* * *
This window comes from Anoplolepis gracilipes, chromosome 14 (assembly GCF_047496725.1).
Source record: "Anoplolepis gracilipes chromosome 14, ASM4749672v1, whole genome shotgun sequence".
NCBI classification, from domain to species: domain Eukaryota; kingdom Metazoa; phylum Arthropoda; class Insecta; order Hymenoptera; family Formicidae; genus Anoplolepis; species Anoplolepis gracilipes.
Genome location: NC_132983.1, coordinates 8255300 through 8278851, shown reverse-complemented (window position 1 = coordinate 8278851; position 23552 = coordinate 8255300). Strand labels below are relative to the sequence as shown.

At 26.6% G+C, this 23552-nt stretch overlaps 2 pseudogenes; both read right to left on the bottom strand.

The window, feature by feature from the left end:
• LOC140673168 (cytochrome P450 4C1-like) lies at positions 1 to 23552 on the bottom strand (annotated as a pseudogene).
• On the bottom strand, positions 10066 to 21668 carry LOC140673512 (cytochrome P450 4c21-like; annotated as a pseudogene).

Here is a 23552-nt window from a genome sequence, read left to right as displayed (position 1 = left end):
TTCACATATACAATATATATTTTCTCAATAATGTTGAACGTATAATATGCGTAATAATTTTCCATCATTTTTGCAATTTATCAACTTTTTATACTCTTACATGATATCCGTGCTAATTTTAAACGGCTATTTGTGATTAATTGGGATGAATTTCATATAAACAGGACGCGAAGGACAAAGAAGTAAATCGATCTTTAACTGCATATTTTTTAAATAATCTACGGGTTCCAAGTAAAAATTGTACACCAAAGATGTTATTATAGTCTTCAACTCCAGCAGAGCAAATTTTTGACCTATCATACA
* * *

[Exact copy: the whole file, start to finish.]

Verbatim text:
This window comes from Anoplolepis gracilipes, chromosome 14 (assembly GCF_047496725.1).
Source record: "Anoplolepis gracilipes chromosome 14, ASM4749672v1, whole genome shotgun sequence".
NCBI classification, from domain to species: domain Eukaryota; kingdom Metazoa; phylum Arthropoda; class Insecta; order Hymenoptera; family Formicidae; genus Anoplolepis; species Anoplolepis gracilipes.
Genome location: NC_132983.1, coordinates 8255300 through 8278851, shown reverse-complemented (window position 1 = coordinate 8278851; position 23552 = coordinate 8255300). Strand labels below are relative to the sequence as shown.

At 26.6% G+C, this 23552-nt stretch overlaps 2 pseudogenes; both read right to left on the bottom strand.

The window, feature by feature from the left end:
• LOC140673168 (cytochrome P450 4C1-like) lies at positions 1 to 23552 on the bottom strand (annotated as a pseudogene).
• On the bottom strand, positions 10066 to 21668 carry LOC140673512 (cytochrome P450 4c21-like; annotated as a pseudogene).

Here is a 23552-nt window from a genome sequence, read left to right as displayed (position 1 = left end):
TTCACATATACAATATATATTTTCTCAATAATGTTGAACGTATAATATGCGTAATAATTTTCCATCATTTTTGCAATTTATCAACTTTTTATACTCTTACATGATATCCGTGCTAATTTTAAACGGCTATTTGTGATTAATTGGGATGAATTTCATATAAACAGGACGCGAAGGACAAAGAAGTAAATCGATCTTTAACTGCATATTTTTTAAATAATCTACGGGTTCCAAGTAAAAATTGTACACCAAAGATGTTATTATAGTCTTCAACTCCAGCAGAGCAAATTTTTGACCTATCATACA